There are many questions about the FHA appraisal process–we get many in the comments section asking about the nuances of FHA appraisals. One typical question has to do with when a second appraisal is appropriate or permitted. Can a second FHA appraisal be ordered if the borrower or lender doesn’t agree with the outcome of the original?
HUD 4000.1 spells out the rules for FHA appraisals including “second appraisal” requirements. They include the following:
“The Mortgagee is prohibited from ordering an additional appraisal to achieve an increase in value for the Property and/or the elimination or reduction of deficiencies and/or repairs required. The Mortgagee may order a second appraisal for Mortgages that are in accordance with requirements on Property Flipping.”
FHA policy, based on the reading above, is clear–you can’t contest an FHA appraisal simply to get a different valuation on the property. Furthermore:
“A second appraisal may only be ordered if the Direct Endorsement (DE) underwriter (underwriter) determines the first appraisal is materially deficient and the Appraiser is unable or uncooperative in resolving the deficiency. The Mortgagee must fully document the deficiency and status of the appraisal in the mortgage file. The Mortgagee must pay for the second appraisal.”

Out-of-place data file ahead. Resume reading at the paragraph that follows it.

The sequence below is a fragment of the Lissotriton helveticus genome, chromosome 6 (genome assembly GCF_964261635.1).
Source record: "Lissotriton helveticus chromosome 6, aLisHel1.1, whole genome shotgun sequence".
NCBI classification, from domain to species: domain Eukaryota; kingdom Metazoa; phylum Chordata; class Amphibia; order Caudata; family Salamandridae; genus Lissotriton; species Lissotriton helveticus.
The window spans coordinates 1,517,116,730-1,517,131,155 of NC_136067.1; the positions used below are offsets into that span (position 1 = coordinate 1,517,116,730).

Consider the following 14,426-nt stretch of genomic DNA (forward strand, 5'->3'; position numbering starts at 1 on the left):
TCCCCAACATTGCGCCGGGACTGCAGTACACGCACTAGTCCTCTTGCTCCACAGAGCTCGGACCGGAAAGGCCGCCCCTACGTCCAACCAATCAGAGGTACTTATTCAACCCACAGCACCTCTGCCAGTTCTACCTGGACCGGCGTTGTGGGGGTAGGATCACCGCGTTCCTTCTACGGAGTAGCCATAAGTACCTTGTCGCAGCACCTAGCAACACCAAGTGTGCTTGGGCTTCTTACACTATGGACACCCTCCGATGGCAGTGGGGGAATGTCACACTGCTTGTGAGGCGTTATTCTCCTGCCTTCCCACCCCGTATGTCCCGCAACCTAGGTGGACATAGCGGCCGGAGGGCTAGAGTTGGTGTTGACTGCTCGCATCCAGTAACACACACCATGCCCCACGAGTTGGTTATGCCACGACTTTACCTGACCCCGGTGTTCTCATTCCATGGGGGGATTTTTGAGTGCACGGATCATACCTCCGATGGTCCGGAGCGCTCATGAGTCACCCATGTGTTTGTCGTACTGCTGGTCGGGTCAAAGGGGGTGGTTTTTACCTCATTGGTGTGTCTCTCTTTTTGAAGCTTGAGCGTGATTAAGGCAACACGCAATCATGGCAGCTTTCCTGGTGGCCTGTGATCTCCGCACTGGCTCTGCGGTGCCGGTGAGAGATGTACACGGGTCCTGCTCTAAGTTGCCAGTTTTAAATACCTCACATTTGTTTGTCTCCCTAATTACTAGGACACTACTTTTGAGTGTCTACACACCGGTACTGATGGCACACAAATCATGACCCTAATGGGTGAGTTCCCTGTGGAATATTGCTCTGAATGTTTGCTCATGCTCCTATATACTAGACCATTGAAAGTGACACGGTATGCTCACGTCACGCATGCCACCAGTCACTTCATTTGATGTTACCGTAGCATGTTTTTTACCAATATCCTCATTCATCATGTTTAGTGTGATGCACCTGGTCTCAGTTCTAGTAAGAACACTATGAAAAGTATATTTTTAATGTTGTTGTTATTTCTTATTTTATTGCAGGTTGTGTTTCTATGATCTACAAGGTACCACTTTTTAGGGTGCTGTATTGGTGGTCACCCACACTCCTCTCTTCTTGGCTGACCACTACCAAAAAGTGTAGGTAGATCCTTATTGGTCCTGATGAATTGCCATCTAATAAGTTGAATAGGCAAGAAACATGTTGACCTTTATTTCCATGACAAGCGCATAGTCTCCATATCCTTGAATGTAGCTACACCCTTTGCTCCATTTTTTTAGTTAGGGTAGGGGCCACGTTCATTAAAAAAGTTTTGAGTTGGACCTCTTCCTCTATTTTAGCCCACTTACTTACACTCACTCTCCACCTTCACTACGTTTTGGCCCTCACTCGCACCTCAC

What is the definition of a material deficiency? “Material deficiencies on appraisals are those deficiencies that have a direct impact on value and marketability. Material deficiencies include, but are not limited to:
–failure to report readily observable defects that impact the health and safety of the occupants and/or structural soundness of the house;
–reliance upon outdated or dissimilar comparable sales when more recent and/or comparable sales were available as of the effective date of the appraisal; and
–fraudulent statements or conclusions when the Appraiser had reason to know or should have known that such statements or conclusions compromise the integrity, accuracy and/or thoroughness of the appraisal submitted to the client.”
FHA loan rules in these cases are clear–if there is justification for ordering a second appraisal, additional documentation and paperwork is required to show the reasons for the new appraisal and why the original is being contested. Borrowers who feel there is a material deficiency with an original FHA appraisal should discuss the situation with the lender to see what may be required moving forward.
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